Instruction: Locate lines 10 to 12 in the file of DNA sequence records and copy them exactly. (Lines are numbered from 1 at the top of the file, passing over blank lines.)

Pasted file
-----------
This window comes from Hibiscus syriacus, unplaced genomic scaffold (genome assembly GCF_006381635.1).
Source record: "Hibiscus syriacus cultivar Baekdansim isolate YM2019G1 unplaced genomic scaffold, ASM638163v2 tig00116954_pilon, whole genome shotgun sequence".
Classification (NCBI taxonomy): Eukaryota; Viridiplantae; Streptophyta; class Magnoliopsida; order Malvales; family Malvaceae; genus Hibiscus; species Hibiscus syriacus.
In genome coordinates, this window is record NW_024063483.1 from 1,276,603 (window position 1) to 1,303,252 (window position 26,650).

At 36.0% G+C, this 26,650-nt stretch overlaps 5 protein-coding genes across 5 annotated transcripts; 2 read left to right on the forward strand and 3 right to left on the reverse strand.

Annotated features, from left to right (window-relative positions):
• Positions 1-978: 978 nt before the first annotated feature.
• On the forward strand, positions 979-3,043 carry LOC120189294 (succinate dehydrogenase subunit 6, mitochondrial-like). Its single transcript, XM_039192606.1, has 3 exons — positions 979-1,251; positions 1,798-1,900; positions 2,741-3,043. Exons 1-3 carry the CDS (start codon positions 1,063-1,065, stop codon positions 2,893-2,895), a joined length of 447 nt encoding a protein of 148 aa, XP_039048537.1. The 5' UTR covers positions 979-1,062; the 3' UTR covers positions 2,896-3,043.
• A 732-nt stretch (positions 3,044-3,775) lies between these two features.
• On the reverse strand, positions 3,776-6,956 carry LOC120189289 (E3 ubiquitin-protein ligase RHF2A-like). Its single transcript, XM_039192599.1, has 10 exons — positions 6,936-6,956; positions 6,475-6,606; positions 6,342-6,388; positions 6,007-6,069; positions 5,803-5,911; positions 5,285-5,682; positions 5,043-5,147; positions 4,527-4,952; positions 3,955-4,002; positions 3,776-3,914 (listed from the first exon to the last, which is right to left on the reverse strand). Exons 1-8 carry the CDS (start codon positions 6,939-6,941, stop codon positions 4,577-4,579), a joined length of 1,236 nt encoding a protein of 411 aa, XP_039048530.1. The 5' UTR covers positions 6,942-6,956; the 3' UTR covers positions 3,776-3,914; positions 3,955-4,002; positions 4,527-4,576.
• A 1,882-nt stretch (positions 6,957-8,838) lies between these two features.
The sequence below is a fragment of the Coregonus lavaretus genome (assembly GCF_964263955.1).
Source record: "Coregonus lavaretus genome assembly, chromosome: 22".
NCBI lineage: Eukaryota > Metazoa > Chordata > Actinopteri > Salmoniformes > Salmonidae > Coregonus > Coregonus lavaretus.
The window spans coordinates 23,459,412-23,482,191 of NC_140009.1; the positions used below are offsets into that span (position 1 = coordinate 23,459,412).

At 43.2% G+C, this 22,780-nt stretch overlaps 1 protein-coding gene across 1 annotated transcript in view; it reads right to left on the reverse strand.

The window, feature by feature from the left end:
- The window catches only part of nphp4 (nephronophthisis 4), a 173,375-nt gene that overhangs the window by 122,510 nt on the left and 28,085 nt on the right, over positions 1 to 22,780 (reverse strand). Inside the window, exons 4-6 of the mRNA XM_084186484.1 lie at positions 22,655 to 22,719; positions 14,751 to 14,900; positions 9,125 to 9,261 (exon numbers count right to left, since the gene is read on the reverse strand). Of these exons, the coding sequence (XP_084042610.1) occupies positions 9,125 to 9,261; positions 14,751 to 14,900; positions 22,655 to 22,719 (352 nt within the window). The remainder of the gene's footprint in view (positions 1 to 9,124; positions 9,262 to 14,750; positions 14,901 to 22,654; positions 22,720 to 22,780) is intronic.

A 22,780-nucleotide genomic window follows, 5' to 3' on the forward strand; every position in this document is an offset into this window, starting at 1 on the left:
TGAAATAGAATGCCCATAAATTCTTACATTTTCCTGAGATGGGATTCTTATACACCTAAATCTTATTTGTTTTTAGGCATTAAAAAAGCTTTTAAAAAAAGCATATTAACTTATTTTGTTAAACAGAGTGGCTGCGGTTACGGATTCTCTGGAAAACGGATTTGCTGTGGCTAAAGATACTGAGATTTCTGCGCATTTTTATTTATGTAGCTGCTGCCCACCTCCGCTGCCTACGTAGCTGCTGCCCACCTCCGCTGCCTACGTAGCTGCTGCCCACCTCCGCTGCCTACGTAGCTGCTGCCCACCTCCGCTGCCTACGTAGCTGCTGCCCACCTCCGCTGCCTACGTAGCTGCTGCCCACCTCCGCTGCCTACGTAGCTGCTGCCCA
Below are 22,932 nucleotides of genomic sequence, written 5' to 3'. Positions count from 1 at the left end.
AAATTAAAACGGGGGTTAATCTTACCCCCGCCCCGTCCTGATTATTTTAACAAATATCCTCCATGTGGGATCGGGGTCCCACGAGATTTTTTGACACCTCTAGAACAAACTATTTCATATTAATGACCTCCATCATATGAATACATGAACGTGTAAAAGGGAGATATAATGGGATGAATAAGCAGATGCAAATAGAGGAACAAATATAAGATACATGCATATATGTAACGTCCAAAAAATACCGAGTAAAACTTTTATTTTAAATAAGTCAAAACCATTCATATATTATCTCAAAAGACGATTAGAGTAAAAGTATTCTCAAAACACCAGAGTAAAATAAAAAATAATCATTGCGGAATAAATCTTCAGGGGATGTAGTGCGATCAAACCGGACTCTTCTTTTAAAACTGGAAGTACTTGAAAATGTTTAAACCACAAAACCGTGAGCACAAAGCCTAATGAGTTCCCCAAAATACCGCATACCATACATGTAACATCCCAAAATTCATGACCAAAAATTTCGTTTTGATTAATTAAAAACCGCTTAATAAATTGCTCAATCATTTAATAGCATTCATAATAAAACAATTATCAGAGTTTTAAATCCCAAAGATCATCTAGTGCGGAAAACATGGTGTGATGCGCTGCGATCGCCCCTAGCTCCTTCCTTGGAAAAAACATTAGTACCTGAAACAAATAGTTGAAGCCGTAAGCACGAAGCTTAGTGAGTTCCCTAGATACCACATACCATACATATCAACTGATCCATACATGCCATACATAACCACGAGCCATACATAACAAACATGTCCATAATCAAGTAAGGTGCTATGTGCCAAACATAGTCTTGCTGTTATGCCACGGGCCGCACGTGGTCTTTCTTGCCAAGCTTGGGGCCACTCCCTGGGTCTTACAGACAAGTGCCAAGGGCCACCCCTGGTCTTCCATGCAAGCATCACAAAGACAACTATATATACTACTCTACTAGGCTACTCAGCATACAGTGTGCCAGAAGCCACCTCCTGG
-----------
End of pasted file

• On the reverse strand, positions 3,776-6,956 carry LOC120189289 (E3 ubiquitin-protein ligase RHF2A-like). Its single transcript, XM_039192599.1, has 10 exons — positions 6,936-6,956; positions 6,475-6,606; positions 6,342-6,388; positions 6,007-6,069; positions 5,803-5,911; positions 5,285-5,682; positions 5,043-5,147; positions 4,527-4,952; positions 3,955-4,002; positions 3,776-3,914 (listed from the first exon to the last, which is right to left on the reverse strand). Exons 1-8 carry the CDS (start codon positions 6,939-6,941, stop codon positions 4,577-4,579), a joined length of 1,236 nt encoding a protein of 411 aa, XP_039048530.1. The 5' UTR covers positions 6,942-6,956; the 3' UTR covers positions 3,776-3,914; positions 3,955-4,002; positions 4,527-4,576.
• A 1,882-nt stretch (positions 6,957-8,838) lies between these two features.
The sequence below is a fragment of the Coregonus lavaretus genome (assembly GCF_964263955.1).